Not only do the two groups monitor whales visually, but their joint acoustic monitoring project, SWAG, uses underwater hydrophones to pinpoint the location of whales even if the weather is poor or they aren’t visible at the water’s surface, she said.

“When fin or humpback whales and orca are vocalizing, we can actually locate where that whale is within almost real-time,” she said.

Collective alerts about vessel strikes, in addition to gathering crucial scientific data, have emotional and cultural value for groups striving to protect marine mammals, she added.

“These humpbacks mean a lot to us,” Wray said.

“There are individuals we’ve been following for 20 years, and when there’s been a loss to that community, we want to know who it is.”

The ship strike danger for humpbacks and other whales in B.C.’s northern waters and the Kitimat Fiord is already significant and is going to get worse as the LNG Canada shipping terminal comes online in 2025, said Hussein Alidina, marine conservation lead for WWF-Canada.

On average, four vessel strikes already occur annually in the region’s waters, and that’s likely a conservative number, Alidina said.

“There's many more that are happening and just not being reported,” he said.

Research suggests two fin whales and 18 humpback whales could die each year from ship strikes once LNG tankers start plying the region’s waters, said Alidina, who participated in the recent study.

That level of loss would reverse the recovery of whale populations on the rebound over the last couple of decades since industrial whaling ended.

Devising mitigation strategies or safety zones where whales are known to concentrate and overlap with shipping traffic is necessary regionally and along the length of the B.C. coast.

The quickest and most effective tool for reducing the risk to whales is reducing vessel speed, he stressed, noting similar efforts are already occurring elsewhere on the coast, in Canada and California.

“We know speed is lethal to whales,” he said.

“Slowing ships is one immediate thing we could start doing.”

Speed reductions have the added benefit of reducing noise pollution and greenhouse gas emissions from ships, he added.

The ECHO program, a collaborative initiative involving the Port of Vancouver, industry partners, First Nations, the research community, and government aims to reduce shipping speeds and noise pollution and alert mariners to the presence of whales to protect endangered southern resident killer whales. The program is one model that could be modified to protect other species and used along the length of the coast, Alidina said.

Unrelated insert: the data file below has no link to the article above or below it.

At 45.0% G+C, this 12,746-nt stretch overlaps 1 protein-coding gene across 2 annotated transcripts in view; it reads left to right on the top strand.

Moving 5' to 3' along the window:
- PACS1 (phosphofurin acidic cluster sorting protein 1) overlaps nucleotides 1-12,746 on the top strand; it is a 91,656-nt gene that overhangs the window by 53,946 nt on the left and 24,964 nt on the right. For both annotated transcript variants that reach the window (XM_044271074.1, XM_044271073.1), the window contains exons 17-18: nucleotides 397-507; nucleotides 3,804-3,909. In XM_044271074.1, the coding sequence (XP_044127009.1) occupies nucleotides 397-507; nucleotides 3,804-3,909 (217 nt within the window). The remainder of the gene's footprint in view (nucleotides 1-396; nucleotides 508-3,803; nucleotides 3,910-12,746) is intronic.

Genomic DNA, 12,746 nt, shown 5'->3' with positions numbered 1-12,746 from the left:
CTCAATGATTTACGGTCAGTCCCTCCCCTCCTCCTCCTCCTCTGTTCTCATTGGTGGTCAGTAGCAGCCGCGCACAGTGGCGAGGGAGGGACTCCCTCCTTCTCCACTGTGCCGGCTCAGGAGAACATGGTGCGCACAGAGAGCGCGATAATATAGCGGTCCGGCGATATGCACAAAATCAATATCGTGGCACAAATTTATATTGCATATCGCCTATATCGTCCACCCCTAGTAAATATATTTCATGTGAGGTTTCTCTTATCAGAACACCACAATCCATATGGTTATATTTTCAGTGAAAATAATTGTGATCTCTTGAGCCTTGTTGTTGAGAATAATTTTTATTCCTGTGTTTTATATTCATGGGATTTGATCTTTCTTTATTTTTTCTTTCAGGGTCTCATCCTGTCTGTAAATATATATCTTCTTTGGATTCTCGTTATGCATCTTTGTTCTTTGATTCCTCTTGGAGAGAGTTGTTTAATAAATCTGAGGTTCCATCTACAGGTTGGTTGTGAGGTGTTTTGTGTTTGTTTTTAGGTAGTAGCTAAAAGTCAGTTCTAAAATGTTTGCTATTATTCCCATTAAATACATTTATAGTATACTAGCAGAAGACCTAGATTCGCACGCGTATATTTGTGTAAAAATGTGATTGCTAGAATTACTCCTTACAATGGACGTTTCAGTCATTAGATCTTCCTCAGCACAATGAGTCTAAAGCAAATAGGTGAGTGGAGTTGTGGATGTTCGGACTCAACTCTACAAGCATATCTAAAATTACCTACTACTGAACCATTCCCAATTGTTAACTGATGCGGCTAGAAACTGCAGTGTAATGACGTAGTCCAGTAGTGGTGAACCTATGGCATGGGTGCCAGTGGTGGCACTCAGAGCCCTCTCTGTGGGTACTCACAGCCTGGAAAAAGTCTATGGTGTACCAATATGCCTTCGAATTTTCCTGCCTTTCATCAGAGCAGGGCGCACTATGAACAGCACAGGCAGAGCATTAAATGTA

“One of the beauties of the ECHO program was they were able to democratize that process for the stakeholders and get interest from industry [and] conservation groups,” he said.

“It collaboratively built trust and working relationships, and we were able to get the outcomes we all were seeking.”

Vessels, boaters or commercial fishers that hit a whale or see a marine mammal in distress should make a report to DFO's Marine Mammal Incident Reporting Hotline at 1-800-465-4336.

Rochelle Baker / Local Journalism Initiative / Canada’s National Observer

Updates and corrections

| Corrections policy
August 5, 2023, 11:30 am

This article was corrected to note Rio Tinto does not run a mine in Kitimat, but a hydroelectric facility.

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In all the reportage on whale strikes, from all sources, there is complete radio silence on the idea of active acoustic transducers (some sort of noise-making device) on the bow of large ships.

This seems a complete no-brainer to me for ships to constantly "ping" their presence in a way that permits sea creatures to tringulate the danger. As it is, the bow of a 300 metre-long ship cuts the water in, I think, almost complete silence (though, presumably, engine noise is significant, if indeterminate, in the background).

I'd love to read a CNO article that addresses that notion.